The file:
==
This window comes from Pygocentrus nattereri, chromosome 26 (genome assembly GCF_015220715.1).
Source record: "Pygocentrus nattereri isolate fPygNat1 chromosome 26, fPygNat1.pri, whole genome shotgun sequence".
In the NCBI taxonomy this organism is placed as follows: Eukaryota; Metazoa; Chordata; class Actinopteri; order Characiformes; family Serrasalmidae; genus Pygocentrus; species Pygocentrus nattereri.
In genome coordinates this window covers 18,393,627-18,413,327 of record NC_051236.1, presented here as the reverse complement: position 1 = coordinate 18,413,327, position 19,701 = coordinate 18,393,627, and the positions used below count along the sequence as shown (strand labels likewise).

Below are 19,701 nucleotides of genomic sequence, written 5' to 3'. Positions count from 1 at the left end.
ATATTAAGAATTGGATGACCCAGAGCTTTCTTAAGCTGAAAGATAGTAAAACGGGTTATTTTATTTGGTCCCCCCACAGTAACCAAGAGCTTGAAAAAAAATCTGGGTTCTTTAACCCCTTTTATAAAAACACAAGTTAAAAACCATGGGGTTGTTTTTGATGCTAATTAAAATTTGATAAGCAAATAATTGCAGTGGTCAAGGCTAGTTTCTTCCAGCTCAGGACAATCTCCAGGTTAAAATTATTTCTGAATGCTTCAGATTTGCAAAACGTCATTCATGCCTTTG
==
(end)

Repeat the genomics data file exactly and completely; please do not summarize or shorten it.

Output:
This window comes from Pygocentrus nattereri, chromosome 26 (genome assembly GCF_015220715.1).
Source record: "Pygocentrus nattereri isolate fPygNat1 chromosome 26, fPygNat1.pri, whole genome shotgun sequence".
In the NCBI taxonomy this organism is placed as follows: Eukaryota; Metazoa; Chordata; class Actinopteri; order Characiformes; family Serrasalmidae; genus Pygocentrus; species Pygocentrus nattereri.
In genome coordinates this window covers 18,393,627-18,413,327 of record NC_051236.1, presented here as the reverse complement: position 1 = coordinate 18,413,327, position 19,701 = coordinate 18,393,627, and the positions used below count along the sequence as shown (strand labels likewise).

Below are 19,701 nucleotides of genomic sequence, written 5' to 3'. Positions count from 1 at the left end.
ATATTAAGAATTGGATGACCCAGAGCTTTCTTAAGCTGAAAGATAGTAAAACGGGTTATTTTATTTGGTCCCCCCACAGTAACCAAGAGCTTGAAAAAAAATCTGGGTTCTTTAACCCCTTTTATAAAAACACAAGTTAAAAACCATGGGGTTGTTTTTGATGCTAATTAAAATTTGATAAGCAAATAATTGCAGTGGTCAAGGCTAGTTTCTTCCAGCTCAGGACAATCTCCAGGTTAAAATTATTTCTGAATGCTTCAGATTTGCAAAACGTCATTCATGCCTTTG